Leeds has become the largest city in the UK to call for a universal basic income to be trialled, after a vote of the city's council on Wednesday night.
Councillors from Labour, the Liberal Democrats, and Greens backed a motion on Thursday arguing that the policy could provide financial security to people hit by the coronavirus pandemic.
A universal basic income or UBI involves a flat unconditional payment to all citizens whether they are working or not, instead of means-tested benefits.
The policy has been widely discussed across the developed world in recent years, and has gained new prominence during the coronavirus pandemic.
The most high-profile trial so far took place in Finland, where a two-year study found that those involved were happier and had greater wellbeing, in addition to being no less likely to get jobs.
Following the vote, Leeds City Council officers will now write to the government asking for a pilot scheme to take place in the city.
But Conservatives councillors in the city opposed the plan, with one saying it should be "consigned to the dustbin".
The west Yorkshire city joins Sheffield, which backed a trial last year, and Liverpool the year before. This year Hull, Norwich and Belfast are among councils that have voted for pilot studies in their areas.
Leeds Liberal Democrat councillor Jonathan Bentley, said: “The Covid pandemic has caused immense financial and social hardship to thousands of residents and families in Leeds. This will only get worse.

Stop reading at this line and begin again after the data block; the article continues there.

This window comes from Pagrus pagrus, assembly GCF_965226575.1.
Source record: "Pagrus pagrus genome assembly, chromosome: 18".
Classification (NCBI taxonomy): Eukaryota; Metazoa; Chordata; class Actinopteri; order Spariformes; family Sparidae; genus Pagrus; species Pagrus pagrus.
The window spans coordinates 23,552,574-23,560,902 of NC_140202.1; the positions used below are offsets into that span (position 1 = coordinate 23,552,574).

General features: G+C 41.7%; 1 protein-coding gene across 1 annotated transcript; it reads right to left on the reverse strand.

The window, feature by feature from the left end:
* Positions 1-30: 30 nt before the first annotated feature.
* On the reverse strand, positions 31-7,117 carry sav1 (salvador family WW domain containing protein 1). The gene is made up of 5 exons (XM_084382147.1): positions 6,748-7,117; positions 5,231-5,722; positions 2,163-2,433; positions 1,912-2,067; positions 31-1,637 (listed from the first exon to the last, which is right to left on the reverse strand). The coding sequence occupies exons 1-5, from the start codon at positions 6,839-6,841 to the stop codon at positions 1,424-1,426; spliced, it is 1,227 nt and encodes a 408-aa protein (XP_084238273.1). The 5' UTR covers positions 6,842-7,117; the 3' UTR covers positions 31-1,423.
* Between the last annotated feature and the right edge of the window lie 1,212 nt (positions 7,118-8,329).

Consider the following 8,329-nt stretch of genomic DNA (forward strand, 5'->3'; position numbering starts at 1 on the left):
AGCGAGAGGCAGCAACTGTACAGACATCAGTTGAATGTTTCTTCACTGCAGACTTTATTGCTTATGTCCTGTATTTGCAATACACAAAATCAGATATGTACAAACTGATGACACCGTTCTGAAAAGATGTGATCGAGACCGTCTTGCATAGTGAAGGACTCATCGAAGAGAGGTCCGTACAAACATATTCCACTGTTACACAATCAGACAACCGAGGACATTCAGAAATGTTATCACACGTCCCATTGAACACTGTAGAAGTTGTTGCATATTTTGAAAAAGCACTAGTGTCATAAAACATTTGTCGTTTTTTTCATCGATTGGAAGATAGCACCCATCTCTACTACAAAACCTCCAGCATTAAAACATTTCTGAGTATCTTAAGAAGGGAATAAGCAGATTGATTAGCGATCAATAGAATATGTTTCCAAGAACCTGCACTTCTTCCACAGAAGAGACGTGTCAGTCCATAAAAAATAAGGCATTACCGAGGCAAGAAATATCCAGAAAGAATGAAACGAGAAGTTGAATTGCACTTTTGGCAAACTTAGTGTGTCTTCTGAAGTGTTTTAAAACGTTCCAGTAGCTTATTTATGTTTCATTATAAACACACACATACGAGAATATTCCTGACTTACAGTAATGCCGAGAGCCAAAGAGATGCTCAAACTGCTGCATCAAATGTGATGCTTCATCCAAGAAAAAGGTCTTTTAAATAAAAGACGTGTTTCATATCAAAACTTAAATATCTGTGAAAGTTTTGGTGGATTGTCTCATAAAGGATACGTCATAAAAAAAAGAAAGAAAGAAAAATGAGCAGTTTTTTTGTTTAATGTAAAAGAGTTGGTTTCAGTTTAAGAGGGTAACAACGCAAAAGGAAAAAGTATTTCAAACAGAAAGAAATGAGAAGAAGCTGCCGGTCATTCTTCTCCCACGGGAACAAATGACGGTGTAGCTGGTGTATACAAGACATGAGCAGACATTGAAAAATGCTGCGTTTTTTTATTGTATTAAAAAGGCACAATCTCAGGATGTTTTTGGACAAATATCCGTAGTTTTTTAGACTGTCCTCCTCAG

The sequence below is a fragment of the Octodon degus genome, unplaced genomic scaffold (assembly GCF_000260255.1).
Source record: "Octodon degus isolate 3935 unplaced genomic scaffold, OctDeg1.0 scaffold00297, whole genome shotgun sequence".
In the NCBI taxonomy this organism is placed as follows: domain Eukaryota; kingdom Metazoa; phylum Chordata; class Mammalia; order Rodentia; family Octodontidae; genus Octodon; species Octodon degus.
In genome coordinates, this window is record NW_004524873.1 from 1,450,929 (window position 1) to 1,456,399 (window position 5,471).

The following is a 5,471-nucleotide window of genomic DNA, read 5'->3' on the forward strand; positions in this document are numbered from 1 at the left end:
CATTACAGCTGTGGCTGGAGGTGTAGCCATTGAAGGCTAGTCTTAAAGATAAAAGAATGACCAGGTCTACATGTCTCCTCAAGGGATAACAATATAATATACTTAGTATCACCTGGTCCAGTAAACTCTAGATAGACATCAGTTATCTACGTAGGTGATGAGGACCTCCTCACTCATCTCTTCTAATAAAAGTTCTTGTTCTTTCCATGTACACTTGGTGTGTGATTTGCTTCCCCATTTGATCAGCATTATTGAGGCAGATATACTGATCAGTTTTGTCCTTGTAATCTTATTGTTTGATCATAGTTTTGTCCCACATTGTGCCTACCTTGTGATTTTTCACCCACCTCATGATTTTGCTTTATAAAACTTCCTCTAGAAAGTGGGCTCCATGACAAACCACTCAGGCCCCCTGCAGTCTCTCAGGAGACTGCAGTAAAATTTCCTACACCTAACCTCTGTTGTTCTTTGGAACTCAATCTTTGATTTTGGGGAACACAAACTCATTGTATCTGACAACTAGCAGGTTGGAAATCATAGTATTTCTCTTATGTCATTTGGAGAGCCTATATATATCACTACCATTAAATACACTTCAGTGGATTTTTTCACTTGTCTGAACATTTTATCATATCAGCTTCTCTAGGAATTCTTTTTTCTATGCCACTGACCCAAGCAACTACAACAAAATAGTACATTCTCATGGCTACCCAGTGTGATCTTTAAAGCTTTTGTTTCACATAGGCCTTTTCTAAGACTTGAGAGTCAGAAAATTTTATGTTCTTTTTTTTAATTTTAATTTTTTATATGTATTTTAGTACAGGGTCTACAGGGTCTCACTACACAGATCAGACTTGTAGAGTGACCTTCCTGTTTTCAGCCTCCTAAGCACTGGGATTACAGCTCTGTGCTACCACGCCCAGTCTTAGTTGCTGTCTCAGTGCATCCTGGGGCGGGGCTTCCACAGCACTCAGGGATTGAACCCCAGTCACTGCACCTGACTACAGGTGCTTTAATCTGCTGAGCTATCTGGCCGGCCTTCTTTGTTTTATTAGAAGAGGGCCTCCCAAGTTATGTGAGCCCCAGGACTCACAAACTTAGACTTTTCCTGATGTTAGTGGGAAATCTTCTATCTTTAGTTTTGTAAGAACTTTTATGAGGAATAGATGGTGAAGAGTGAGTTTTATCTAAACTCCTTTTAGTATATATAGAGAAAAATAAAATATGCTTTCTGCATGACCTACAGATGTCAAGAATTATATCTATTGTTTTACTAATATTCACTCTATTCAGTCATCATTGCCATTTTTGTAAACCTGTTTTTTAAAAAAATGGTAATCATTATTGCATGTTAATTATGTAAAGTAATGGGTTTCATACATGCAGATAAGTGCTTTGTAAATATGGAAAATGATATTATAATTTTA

"The current overly complicated, means-tested benefits system is inadequate to deal with the effects of a declining economy and increased unemployment. To achieve a fair recovery it is time for new thinking.
"A Universal Basic Income will have the twin effects of offering protection from poverty for all our citizens and a boost to our economy for our future prosperity.”
Lib Dem leader Ed Davey said the coronavirus pandemic had shown that the welfare system was “broken”, adding: "UBI is a hugely powerful tool that will allow us to address this issue, along with many other emerging challenges such as automation and changing work patterns. I am fully committed to campaigning for a UBI that will give everyone the support they deserve and the opportunities they need."
Sian Berry, co-leader of the Green Party, said: “Universal Basic Income is an idea whose time has come. The coronavirus crisis has shown that we need to mend the social security net for the decades ahead, helping us to build back a greener, fairer economy. This can be our generation’s NHS, and it’s amazing to see Greens in Leeds leading the way.”
The government does not support exploring the idea of a universal basic income, and ministers have gone on record say they do not support the policy.
Former work and pensions secretary Iain Duncan Smith recently argued that the policy would be a disincentive for people to work during the pandemic.
The Green party has long backed the policy, while Lib Dem leader Ed Davey has also called for one, arguing that payments should be funded by creating a national investment fund and distributing the proceeds to the population.
Former shadow chancellor John McDonnell has also said the policy should be explored in pilot form.
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